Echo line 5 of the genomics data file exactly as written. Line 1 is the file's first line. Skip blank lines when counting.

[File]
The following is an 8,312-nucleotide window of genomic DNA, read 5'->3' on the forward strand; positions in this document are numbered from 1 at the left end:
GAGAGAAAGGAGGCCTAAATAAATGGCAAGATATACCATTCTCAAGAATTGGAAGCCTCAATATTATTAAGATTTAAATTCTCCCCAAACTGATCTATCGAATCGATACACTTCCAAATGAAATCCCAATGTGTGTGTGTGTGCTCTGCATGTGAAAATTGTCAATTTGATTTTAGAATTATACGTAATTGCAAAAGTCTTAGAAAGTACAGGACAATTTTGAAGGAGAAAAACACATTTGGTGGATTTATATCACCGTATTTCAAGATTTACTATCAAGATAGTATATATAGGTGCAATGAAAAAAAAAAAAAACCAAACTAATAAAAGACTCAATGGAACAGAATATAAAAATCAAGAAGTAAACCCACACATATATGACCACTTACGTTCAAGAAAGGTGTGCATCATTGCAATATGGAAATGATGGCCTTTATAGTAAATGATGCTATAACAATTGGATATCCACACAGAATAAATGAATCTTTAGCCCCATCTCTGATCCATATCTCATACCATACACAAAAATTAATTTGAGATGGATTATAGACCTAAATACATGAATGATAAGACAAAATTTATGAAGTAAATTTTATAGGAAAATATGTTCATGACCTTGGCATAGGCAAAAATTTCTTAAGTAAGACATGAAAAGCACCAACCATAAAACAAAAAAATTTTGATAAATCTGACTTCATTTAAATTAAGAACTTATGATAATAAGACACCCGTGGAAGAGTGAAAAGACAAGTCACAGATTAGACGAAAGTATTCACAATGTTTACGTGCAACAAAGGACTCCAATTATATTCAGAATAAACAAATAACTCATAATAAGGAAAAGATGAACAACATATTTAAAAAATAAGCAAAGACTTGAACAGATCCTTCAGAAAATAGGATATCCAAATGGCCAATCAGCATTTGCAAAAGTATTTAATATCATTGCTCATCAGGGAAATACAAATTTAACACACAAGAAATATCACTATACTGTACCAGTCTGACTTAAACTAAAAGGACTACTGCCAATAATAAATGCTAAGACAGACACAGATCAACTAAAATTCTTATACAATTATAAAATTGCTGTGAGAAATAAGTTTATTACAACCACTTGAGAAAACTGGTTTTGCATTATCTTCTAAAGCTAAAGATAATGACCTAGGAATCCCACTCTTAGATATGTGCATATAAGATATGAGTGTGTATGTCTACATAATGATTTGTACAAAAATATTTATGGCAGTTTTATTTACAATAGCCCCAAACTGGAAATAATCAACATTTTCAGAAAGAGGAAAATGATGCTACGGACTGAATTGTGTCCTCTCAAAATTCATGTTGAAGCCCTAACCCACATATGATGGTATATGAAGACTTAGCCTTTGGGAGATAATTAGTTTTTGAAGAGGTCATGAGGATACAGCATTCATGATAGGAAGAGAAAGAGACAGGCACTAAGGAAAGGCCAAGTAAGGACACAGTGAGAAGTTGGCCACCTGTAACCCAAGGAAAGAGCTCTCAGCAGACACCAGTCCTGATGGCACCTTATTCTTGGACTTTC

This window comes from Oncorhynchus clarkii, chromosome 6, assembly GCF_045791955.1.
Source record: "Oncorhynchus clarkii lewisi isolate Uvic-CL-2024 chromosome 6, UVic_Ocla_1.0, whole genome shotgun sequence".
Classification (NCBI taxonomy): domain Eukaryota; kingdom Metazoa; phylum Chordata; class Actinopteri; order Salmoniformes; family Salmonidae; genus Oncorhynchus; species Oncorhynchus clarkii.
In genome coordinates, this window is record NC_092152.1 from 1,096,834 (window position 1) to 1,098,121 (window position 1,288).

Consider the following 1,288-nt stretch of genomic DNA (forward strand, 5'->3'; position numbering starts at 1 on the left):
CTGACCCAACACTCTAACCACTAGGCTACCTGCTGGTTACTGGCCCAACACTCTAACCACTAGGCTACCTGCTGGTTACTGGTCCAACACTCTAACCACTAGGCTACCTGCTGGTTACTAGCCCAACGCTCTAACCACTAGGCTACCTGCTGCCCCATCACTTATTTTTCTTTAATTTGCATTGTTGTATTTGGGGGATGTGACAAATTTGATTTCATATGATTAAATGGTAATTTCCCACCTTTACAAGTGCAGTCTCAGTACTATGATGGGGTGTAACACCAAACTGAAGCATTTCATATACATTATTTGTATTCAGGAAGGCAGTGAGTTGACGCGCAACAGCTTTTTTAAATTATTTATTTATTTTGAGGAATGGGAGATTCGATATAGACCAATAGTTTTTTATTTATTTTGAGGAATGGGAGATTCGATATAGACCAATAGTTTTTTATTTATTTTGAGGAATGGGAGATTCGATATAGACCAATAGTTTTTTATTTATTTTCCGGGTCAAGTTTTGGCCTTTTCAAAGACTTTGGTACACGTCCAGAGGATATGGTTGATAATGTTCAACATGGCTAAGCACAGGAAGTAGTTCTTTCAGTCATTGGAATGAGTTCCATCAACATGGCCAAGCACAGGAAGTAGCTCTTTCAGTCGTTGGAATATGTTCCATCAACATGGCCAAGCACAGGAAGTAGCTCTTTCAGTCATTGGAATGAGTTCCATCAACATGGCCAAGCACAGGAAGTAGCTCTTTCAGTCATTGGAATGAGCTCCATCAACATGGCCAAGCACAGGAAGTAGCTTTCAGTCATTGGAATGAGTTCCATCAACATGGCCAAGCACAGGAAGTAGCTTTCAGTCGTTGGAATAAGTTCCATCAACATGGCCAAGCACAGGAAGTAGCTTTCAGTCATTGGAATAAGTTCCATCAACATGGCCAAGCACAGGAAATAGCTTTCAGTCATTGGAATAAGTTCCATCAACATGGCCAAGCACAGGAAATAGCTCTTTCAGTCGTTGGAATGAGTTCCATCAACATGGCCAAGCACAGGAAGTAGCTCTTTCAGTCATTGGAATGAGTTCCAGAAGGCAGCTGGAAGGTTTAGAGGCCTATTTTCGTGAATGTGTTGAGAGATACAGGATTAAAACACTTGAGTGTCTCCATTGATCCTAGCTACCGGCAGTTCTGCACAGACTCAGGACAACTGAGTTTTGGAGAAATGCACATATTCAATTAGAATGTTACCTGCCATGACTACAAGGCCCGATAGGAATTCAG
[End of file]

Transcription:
Classification (NCBI taxonomy): domain Eukaryota; kingdom Metazoa; phylum Chordata; class Actinopteri; order Salmoniformes; family Salmonidae; genus Oncorhynchus; species Oncorhynchus clarkii.